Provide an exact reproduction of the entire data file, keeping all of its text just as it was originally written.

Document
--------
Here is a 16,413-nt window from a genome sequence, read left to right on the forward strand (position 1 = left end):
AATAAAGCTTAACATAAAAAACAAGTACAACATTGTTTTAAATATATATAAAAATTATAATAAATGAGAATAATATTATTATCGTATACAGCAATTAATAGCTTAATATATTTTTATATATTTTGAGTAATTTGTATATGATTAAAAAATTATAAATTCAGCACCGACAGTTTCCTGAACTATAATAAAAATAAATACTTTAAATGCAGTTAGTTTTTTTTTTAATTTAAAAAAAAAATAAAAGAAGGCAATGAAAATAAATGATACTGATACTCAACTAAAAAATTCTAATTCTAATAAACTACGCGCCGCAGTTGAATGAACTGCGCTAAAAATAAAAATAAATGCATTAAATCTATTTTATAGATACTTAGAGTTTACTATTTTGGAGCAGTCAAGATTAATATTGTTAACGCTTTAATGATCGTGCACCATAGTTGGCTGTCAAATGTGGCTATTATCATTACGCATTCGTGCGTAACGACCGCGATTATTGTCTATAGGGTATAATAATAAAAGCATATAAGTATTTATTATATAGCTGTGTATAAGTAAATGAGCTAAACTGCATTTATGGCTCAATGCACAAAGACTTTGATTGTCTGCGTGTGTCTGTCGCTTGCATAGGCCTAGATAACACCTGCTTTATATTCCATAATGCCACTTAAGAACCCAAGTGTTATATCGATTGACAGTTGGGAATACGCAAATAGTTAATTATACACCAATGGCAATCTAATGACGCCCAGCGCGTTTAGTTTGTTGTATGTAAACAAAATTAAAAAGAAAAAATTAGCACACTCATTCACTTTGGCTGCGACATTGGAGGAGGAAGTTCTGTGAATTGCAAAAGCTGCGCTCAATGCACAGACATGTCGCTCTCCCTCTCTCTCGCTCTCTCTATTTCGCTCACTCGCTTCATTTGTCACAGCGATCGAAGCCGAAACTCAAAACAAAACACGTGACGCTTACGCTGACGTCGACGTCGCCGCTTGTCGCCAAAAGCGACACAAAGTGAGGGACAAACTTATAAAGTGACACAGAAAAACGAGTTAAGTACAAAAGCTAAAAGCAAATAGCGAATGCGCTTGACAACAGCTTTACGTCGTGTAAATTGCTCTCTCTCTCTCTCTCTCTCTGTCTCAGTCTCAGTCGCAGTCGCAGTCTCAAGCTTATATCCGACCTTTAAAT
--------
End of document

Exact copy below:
Here is a 16,413-nt window from a genome sequence, read left to right on the forward strand (position 1 = left end):
AATAAAGCTTAACATAAAAAACAAGTACAACATTGTTTTAAATATATATAAAAATTATAATAAATGAGAATAATATTATTATCGTATACAGCAATTAATAGCTTAATATATTTTTATATATTTTGAGTAATTTGTATATGATTAAAAAATTATAAATTCAGCACCGACAGTTTCCTGAACTATAATAAAAATAAATACTTTAAATGCAGTTAGTTTTTTTTTTAATTTAAAAAAAAAATAAAAGAAGGCAATGAAAATAAATGATACTGATACTCAACTAAAAAATTCTAATTCTAATAAACTACGCGCCGCAGTTGAATGAACTGCGCTAAAAATAAAAATAAATGCATTAAATCTATTTTATAGATACTTAGAGTTTACTATTTTGGAGCAGTCAAGATTAATATTGTTAACGCTTTAATGATCGTGCACCATAGTTGGCTGTCAAATGTGGCTATTATCATTACGCATTCGTGCGTAACGACCGCGATTATTGTCTATAGGGTATAATAATAAAAGCATATAAGTATTTATTATATAGCTGTGTATAAGTAAATGAGCTAAACTGCATTTATGGCTCAATGCACAAAGACTTTGATTGTCTGCGTGTGTCTGTCGCTTGCATAGGCCTAGATAACACCTGCTTTATATTCCATAATGCCACTTAAGAACCCAAGTGTTATATCGATTGACAGTTGGGAATACGCAAATAGTTAATTATACACCAATGGCAATCTAATGACGCCCAGCGCGTTTAGTTTGTTGTATGTAAACAAAATTAAAAAGAAAAAATTAGCACACTCATTCACTTTGGCTGCGACATTGGAGGAGGAAGTTCTGTGAATTGCAAAAGCTGCGCTCAATGCACAGACATGTCGCTCTCCCTCTCTCTCGCTCTCTCTATTTCGCTCACTCGCTTCATTTGTCACAGCGATCGAAGCCGAAACTCAAAACAAAACACGTGACGCTTACGCTGACGTCGACGTCGCCGCTTGTCGCCAAAAGCGACACAAAGTGAGGGACAAACTTATAAAGTGACACAGAAAAACGAGTTAAGTACAAAAGCTAAAAGCAAATAGCGAATGCGCTTGACAACAGCTTTACGTCGTGTAAATTGCTCTCTCTCTCTCTCTCTCTCTGTCTCAGTCTCAGTCGCAGTCGCAGTCTCAAGCTTATATCCGACCTTTAAAT